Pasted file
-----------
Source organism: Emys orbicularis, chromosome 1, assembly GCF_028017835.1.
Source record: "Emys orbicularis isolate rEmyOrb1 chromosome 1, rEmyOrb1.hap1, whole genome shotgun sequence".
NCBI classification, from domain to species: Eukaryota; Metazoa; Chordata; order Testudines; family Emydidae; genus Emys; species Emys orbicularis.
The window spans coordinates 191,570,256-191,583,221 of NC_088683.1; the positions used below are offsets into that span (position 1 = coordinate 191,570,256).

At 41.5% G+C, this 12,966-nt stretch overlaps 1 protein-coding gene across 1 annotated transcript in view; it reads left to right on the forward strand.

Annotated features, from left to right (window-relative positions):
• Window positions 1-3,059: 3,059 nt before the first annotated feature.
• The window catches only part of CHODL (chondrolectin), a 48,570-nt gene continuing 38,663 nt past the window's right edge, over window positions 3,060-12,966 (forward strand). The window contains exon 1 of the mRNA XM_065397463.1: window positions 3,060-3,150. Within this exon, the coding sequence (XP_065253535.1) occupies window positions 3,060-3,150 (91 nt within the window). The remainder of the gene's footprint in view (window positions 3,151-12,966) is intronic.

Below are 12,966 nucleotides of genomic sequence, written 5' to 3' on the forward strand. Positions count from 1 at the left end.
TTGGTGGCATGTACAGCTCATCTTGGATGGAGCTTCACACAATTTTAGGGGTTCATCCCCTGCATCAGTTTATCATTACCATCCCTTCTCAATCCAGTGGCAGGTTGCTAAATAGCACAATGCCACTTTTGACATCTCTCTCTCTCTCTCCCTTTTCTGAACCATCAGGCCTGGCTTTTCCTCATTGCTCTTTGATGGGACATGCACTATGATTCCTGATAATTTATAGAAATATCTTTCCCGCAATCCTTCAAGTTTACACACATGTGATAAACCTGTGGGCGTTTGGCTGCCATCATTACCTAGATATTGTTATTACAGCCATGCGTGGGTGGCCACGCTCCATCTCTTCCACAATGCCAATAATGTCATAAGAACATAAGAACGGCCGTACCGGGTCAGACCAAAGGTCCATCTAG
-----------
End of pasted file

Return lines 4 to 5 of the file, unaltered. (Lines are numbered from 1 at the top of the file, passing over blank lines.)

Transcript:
The window spans coordinates 191,570,256-191,583,221 of NC_088683.1; the positions used below are offsets into that span (position 1 = coordinate 191,570,256).

At 41.5% G+C, this 12,966-nt stretch overlaps 1 protein-coding gene across 1 annotated transcript in view; it reads left to right on the forward strand.